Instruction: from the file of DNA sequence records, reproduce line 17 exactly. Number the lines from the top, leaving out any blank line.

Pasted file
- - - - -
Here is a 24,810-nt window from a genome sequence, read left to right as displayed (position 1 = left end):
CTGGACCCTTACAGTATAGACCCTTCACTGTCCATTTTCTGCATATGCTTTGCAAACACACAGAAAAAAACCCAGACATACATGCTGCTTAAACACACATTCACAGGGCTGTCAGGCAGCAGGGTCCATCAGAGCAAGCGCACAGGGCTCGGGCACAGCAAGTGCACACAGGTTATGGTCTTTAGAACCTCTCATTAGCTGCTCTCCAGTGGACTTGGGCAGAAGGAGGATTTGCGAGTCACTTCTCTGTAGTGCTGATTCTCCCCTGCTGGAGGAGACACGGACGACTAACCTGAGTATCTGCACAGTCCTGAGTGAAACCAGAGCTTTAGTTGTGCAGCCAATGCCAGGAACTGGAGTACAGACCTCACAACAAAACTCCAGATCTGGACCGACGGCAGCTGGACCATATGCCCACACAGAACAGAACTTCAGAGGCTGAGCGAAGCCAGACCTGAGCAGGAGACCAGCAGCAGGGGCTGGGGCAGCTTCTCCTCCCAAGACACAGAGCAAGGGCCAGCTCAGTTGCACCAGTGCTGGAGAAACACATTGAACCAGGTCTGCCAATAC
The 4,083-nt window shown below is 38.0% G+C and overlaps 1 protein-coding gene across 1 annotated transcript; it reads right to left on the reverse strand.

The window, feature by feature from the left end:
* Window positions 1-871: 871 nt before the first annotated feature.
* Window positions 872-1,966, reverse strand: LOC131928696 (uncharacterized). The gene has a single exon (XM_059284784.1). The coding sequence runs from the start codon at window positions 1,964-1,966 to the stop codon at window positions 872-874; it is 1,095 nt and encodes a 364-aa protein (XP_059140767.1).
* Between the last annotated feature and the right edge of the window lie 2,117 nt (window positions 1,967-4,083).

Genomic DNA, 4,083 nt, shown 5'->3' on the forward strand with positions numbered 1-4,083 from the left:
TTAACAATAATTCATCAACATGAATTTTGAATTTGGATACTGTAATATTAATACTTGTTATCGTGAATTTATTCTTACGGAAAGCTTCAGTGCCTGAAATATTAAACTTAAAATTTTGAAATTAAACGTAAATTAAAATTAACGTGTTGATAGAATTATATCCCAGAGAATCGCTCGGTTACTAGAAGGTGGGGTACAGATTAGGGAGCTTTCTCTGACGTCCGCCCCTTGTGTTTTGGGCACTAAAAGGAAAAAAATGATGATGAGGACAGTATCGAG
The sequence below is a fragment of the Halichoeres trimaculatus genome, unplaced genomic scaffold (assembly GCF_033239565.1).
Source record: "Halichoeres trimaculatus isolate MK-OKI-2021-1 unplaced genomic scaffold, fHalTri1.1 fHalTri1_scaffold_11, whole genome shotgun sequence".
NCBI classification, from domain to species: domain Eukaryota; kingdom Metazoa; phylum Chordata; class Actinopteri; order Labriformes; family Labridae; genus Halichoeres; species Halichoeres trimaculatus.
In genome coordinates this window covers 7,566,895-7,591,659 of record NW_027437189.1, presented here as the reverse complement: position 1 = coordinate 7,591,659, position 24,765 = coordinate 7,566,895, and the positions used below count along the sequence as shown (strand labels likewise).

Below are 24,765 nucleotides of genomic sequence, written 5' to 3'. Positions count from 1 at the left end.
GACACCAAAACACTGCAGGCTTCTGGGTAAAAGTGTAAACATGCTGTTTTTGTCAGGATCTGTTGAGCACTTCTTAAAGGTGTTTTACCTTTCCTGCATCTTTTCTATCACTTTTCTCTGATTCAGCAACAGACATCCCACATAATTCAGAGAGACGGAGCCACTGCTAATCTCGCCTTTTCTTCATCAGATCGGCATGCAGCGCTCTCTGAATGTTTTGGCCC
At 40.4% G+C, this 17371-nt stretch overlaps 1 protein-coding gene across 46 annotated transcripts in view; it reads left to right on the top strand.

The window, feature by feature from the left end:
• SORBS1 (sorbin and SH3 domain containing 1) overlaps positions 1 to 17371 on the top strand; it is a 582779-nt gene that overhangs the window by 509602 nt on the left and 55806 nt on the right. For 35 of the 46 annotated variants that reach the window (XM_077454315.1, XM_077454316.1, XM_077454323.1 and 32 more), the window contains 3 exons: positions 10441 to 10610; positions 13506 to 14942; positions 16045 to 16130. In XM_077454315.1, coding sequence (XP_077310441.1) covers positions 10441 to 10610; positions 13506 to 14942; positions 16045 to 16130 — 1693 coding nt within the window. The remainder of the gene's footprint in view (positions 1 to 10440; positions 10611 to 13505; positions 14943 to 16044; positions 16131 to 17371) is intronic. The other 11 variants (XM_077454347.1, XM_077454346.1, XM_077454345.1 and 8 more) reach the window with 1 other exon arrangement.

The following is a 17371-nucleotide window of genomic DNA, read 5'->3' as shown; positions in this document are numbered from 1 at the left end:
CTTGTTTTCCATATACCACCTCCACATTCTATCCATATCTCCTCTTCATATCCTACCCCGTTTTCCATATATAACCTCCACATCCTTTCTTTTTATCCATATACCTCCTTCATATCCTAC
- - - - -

The window, feature by feature from the left end: